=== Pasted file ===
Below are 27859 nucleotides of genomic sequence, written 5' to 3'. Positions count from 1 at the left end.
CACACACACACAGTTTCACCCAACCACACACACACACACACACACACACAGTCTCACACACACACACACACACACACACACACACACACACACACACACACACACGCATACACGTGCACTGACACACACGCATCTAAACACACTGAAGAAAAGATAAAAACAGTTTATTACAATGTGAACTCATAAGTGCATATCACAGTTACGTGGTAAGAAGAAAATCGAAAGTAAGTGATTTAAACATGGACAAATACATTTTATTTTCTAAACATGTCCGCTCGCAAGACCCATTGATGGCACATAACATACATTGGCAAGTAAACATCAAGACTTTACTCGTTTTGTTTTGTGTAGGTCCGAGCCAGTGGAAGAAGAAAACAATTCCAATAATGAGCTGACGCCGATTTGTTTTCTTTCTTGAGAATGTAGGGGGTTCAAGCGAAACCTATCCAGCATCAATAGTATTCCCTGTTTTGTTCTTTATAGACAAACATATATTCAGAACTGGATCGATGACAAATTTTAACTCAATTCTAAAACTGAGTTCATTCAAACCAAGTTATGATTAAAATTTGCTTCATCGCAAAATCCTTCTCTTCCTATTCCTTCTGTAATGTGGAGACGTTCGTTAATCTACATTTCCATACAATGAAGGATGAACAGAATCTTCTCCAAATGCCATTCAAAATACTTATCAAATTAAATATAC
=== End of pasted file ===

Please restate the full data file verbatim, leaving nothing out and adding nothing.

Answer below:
Below are 27859 nucleotides of genomic sequence, written 5' to 3'. Positions count from 1 at the left end.
CACACACACACAGTTTCACCCAACCACACACACACACACACACACACACAGTCTCACACACACACACACACACACACACACACACACACACACACACACACACACGCATACACGTGCACTGACACACACGCATCTAAACACACTGAAGAAAAGATAAAAACAGTTTATTACAATGTGAACTCATAAGTGCATATCACAGTTACGTGGTAAGAAGAAAATCGAAAGTAAGTGATTTAAACATGGACAAATACATTTTATTTTCTAAACATGTCCGCTCGCAAGACCCATTGATGGCACATAACATACATTGGCAAGTAAACATCAAGACTTTACTCGTTTTGTTTTGTGTAGGTCCGAGCCAGTGGAAGAAGAAAACAATTCCAATAATGAGCTGACGCCGATTTGTTTTCTTTCTTGAGAATGTAGGGGGTTCAAGCGAAACCTATCCAGCATCAATAGTATTCCCTGTTTTGTTCTTTATAGACAAACATATATTCAGAACTGGATCGATGACAAATTTTAACTCAATTCTAAAACTGAGTTCATTCAAACCAAGTTATGATTAAAATTTGCTTCATCGCAAAATCCTTCTCTTCCTATTCCTTCTGTAATGTGGAGACGTTCGTTAATCTACATTTCCATACAATGAAGGATGAACAGAATCTTCTCCAAATGCCATTCAAAATACTTATCAAATTAAATATAC